Secretariat of the Communist Party of the Soviet Union

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The Secretariat of the Central Committee of the Communist Party of the Soviet Union (CPSU), often referred to as the Secretariat of the CPSU Central Committee, was responsible for the central administration of the party as opposed to drafting government policy which was usually handled by the Politburo. Its members were elected by the Communist Party's Central Committee, although in all but the first years of its existence the elections were a formality since decisions were made by the senior leadership before the voting. The General Secretary of the CPSU, who was also a Politburo member, was the leader of the Secretariat and the Party. Dual membership in the Secretariat and the Politburo was reserved for two or three very senior members of the Soviet leadership and in the post-Joseph Stalin era was a stepping stone to the ultimate power. The last five Soviet leaders (Nikita Khrushchev, Leonid Brezhnev, Yuri Andropov, Konstantin Chernenko and Mikhail Gorbachev) were all senior Secretaries before becoming First or General Secretaries. Additionally, Georgy Malenkov was briefly reckoned as the leader of the party for a week after Stalin's death by virtue of being the top member of the Secretariat.

The Secretariat was established by the Central Committee on 6 August 1917 and was initially composed of Felix Dzerzhinsky, Matvei Muranov and Yakov Sverdlov as full members and Adolph Joffe and Elena Stasova as candidate members (or alternates). Following the October Revolution of 1917, Sverdlov and Stasova in effect handled the work of the Secretariat as the other members of the body assumed other duties. At the time, the Secretariat was[1] responsible for technical issues such as coordination of the activities of regional party organizations and handling routine administrative affairs of the Party. Its staff increased from just 30 in 1919 to 600 in 1921 and 767 by 1925.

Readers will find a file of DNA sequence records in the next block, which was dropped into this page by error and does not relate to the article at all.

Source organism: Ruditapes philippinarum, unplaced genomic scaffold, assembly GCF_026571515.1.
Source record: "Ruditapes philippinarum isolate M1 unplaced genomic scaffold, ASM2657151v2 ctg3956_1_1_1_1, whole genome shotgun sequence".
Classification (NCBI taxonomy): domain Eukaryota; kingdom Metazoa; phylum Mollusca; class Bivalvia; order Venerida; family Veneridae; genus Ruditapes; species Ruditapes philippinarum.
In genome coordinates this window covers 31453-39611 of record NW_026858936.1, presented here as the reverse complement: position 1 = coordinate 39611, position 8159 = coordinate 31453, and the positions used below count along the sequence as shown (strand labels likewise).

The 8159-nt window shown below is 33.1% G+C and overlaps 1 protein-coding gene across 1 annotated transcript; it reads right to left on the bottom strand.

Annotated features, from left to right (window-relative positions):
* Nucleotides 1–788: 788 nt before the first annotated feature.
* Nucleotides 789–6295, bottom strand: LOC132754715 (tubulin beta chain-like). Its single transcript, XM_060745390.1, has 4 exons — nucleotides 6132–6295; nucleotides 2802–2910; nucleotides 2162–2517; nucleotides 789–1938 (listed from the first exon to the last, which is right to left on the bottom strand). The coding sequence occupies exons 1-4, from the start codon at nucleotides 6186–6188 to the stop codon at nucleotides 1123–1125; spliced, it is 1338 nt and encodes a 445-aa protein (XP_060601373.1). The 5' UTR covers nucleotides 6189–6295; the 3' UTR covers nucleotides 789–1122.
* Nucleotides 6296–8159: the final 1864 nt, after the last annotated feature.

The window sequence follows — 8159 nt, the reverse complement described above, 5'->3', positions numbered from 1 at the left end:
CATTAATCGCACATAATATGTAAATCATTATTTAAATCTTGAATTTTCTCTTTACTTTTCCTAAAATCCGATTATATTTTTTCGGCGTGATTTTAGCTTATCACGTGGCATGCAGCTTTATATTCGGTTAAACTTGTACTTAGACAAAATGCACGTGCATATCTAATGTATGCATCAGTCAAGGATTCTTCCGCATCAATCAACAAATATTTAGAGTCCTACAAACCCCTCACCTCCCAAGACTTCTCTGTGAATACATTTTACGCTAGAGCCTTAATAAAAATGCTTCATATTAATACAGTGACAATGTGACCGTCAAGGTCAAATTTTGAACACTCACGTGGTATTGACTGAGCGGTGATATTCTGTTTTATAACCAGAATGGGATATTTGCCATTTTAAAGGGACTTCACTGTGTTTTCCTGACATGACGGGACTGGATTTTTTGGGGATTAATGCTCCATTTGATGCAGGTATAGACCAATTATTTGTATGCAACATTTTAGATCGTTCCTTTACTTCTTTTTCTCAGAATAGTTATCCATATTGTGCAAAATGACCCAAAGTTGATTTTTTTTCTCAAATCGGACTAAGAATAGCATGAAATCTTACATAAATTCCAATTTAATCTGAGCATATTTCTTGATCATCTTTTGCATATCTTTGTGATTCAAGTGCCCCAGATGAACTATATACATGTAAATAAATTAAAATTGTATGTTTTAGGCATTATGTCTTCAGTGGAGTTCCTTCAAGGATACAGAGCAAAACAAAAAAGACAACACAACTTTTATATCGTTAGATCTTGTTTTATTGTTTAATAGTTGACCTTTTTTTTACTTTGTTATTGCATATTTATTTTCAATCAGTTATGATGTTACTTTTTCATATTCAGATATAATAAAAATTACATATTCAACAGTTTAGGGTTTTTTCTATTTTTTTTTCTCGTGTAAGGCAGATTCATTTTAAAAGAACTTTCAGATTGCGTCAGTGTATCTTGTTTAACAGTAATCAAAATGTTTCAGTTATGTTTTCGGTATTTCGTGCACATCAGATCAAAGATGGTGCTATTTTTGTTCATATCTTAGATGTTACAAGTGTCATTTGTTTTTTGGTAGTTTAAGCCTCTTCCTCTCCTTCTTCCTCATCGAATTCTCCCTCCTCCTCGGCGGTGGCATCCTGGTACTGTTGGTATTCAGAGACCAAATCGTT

By 1922, the body had been transformed from a technical committee to one of the most important components of the party and from that point on it was responsible for day to day operations of the Communist Party. Also in 1922, the position of General Secretary was created, the General Secretary became the head of the Secretariat and, in the years following Lenin's death, became the most important figure in the party and the country.

See also Organization of the Communist Party of the USSR

Members of the Secretariat 1917–1991[edit]

Date Comments
6 August 1917 Felix Dzerzhinsky, Matvei Muranov and Yakov Sverdlov (full members); Adolph Joffe and Elena Stasova (candidate members)
16 March 1919 Sverdlov dies
25 March 1919 Stasova elected Chief Secretary by the Central Committee
November 1919 Nikolai Krestinsky added; becomes Chief Secretary
5 April 1920 Krestinsky, Yevgeny Preobrazhensky, Leonid Serebryakov
16 March 1921 Grigory Zinoviev, Vyacheslav Molotov, Yemelyan Yaroslavsky added; Krestinsky, Preobrazhensky, and Serebryakov removed
3 April 1922 Valerian Kuibyshev and Molotov with Joseph Stalin as General Secretary
26 April 1923 Molotov, Yan Rudzutak, Stalin
February 1924 Rudzutak replaced by Andrei Andreyev
2 June 1924 Andreyev, Isaac Zelensky, Lazar Kaganovich, Molotov, Stalin
August 1924 Zelensky replaced by Nikolai Uglanov
30 April 1925 Kaganovich replaced by Andrei Bubnov
1 January 1926 Grigory Yevdokimov, Stanislav Kosior, Molotov, Stalin, Uglanov with Artukhina and Bubnov as candidate members
9 April 1926 Yevdokimov replaced by Shvernik
16 April 1927 Shvernik replaced by Kubyak
19 December 1927 Kosior, Kubyak, Molotov, Stalin, Uglanov with Aleksandra Artyukhina, Bubnov and Moskvin as candidate members
11 April 1928 Kubyak replaced by Smirnov; Bauman elected candidate member
12 July 1928 Kosior replaced by Kaganovich
30 April 1929 Uglanov replaced by Bauman
13 July 1930 Bauman, Kaganovich, Molotov, Postyshev, Stalin with Moskvin and Shvernik as candidate members.
21 December 1930 Molotov removed
2 October 1932 Bauman and Moskvin removed
10 February 1934 Andrei Zhdanov, Kaganovich, Sergei Kirov, Stalin The term General Secretary is no longer used; Stalin remains the de facto leader of the Secretariat
1 December 1934 Kirov assassinated
February 1935 Nikolai Yezhov and Andreyev join
22 March 1939 Andreyev, Zhdanov, Georgy Malenkov, Stalin
4 May 1941 Alexander Shcherbakov joins
10 May 1945 Shcherbakov dies
18 March 1946 Zhdanov, Kuznetsov, Malenkov, Popov, Stalin
6 May 1946 Malenkov replaced by Patolichev
24 May 1947 Patolichev replaced by Mikhail Suslov
1 July 1948 Georgy Malenkov and Panteleimon Ponomarenko join
31 August 1948 Zhdanov dies
28 January 1949 Alexey Kuznetsov removed
16 December 1949 Popov replaced by Nikita Khrushchev
16 October 1952 Aristov, Leonid Brezhnev, Ignatov, Malenkov, N. Mikhaylov, Pegov, Ponomarenko, Stalin, Suslov, Khrushchev
5 March 1953 Stalin dies